In 2012, the euro zone came close to destruction. The recession was grinding forward like a battle tank, three sovereign bailouts were in place, bond yields were soaring, the banking crisis was intact and political instability, complete with mass riots and strikes, was rife.
All that was missing was a country to light the fuse and Greece was set to rise to the occasion. In June of that year, it appeared that the anti-austerity radical left coalition, Syriza, would win the Greek general election. The political chaos in the weeks leading up to election threatened a run on the banks. Withdrawal rates tripled. To meet the ever-climbing demand for cash, fleets of trucks shuttled banknotes from Bank of Greece vaults to retail bank outlets across the country while the European Central Bank pumped liquidity in the Greek financial system.
The governor of the Bank of Greece, George Provopoulos, was terrified. “If this phenomenon had gone on, there would have been no reason but to go into a full bank run,” he told me last spring. “That would have resulted in the exit of the country from the euro zone.”
Syriza did not win the election and Greece’s austerity program remained intact. A year and a half later, it is easy to forget how close Greece and the rest of the euro zone came to unravelling. The crisis is now finished, history, kaput. And if you believe that, the Italians and Greeks have some barely used warehouses they’d like to sell you.
To be sure, the 18-country region is out of recession, if barely. Ireland has left its bailout program and is raising debt on its own. Portugal is on the verge of doing the same. Italy has ousted Silvio Berlusconi, its crisis-denier-in-chief, from parliament, and Spain is turning the corner after enduring the Western World’s worst property and employment bust. Sinking bond yields in the “crisis” countries have made finance ministers beam with joy.
On Wednesday, as Greece inherited the rotating presidency of the European Union, Jose Manuel Barroso, the European Commission president, said the worst is over. “I have said, precisely one year ago, that the existential crisis of the euro would be behind us, and I believe this is the case now,” he said in Athens.
There is no doubt that the darkest days of financial crisis are long gone – the waning bond yields in Spain, Italy, Ireland and Greece say as much. But there is equally no doubt that there is a yawning disconnect between the bond markets and economic reality. The European economies are diverging rapidly.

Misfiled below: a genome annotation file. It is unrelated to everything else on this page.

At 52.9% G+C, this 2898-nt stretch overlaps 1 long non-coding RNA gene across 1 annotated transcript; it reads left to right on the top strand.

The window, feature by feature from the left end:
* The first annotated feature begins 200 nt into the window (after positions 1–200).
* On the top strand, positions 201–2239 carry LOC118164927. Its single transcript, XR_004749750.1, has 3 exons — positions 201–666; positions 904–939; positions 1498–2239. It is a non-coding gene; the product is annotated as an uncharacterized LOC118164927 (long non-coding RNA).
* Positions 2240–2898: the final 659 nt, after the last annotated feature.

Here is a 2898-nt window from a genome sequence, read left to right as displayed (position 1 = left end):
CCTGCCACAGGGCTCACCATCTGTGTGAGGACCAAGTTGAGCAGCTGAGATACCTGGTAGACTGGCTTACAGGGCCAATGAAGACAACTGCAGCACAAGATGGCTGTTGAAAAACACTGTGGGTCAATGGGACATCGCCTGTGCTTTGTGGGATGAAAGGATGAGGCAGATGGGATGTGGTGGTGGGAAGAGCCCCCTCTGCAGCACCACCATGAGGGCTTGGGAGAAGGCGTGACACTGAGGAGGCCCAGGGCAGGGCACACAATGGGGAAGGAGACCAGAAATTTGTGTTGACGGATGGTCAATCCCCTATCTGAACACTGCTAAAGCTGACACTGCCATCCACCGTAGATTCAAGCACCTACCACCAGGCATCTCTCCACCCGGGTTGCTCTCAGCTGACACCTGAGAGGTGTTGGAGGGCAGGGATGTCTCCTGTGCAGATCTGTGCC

The north (excluding France) is getting stronger, the Mediterranean frontier (including France) is getting weaker. Better northern productivity and efficiency, and lower costs of capital, are pushing the Mediterranean countries into slow-motion suicides.
As long as the economic divergence continues, the notion that the euro zone’s long-term sustainability is assured is sheer fantasy.
The bond yields tell a different story. Take Italy. At the height of the debt crisis (as it was then known), Italy’s 10-year bond yields hit 7 per cent, the level that shut Greece, Ireland and Portugal out of the debt markets. This week, Italian yields were at 3.9 per cent, less than one percentage point higher than equivalent British and American debt. Spanish bond yields were even lower than Italy’s.
While the ends of the recessions in Italy and Spain can take some of the credit, a big thanks is owed to ECB president Mario Draghi. In July, 2012, one month after the Greek election that almost sank the euro zone, he declared the bank would do “whatever it takes” to keep the euro zone intact. In came outright monetary transactions (OMT), the ECB program that would buy unlimited amounts of the sovereign bonds of any country having trouble financing itself.
While it has never been used, its mere existence has been enough to send bond yields sinking faster than French president François Hollande’s popularity ratings.
The cheaper borrowing costs have allowed Italy, Spain and Portugal to declare their crises essentially over. Nothing could be father than the truth. Take Italy. Its jobless rate has climbed to 12.7 per cent, with youth unemployment nudging 42 per cent. Its debt load is greater than 130 per cent of gross domestic product. It is de-industrializing at an alarming rate. Its unit labour costs rose 23 percentage points in the 10 years to the end of 2011. Simply put, the country is massively uncompetitive and getting worse. The country with the highest productivity and lowest costs of capital wins. Germany is winning at Italy’s expense. It is winning at the expense of France, another ambitiously uncompetitive economy. It’s a binary equation.
Only a day after Mr. Barosso declared the crisis gone, Mr. Draghi called a time-out, insisting it was “premature” to declare victory. Ironically, the saviour of the euro zone is also part of the problem. The sinking bond yields, care of the ECB, have removed the incentive for economic reform.
No pro-market, pro-reform measure of substance has been launched in Italy or France in the past year or so. The euro zone economies will continue to diverge even as bond yields stay low. A creeping crisis is in the works.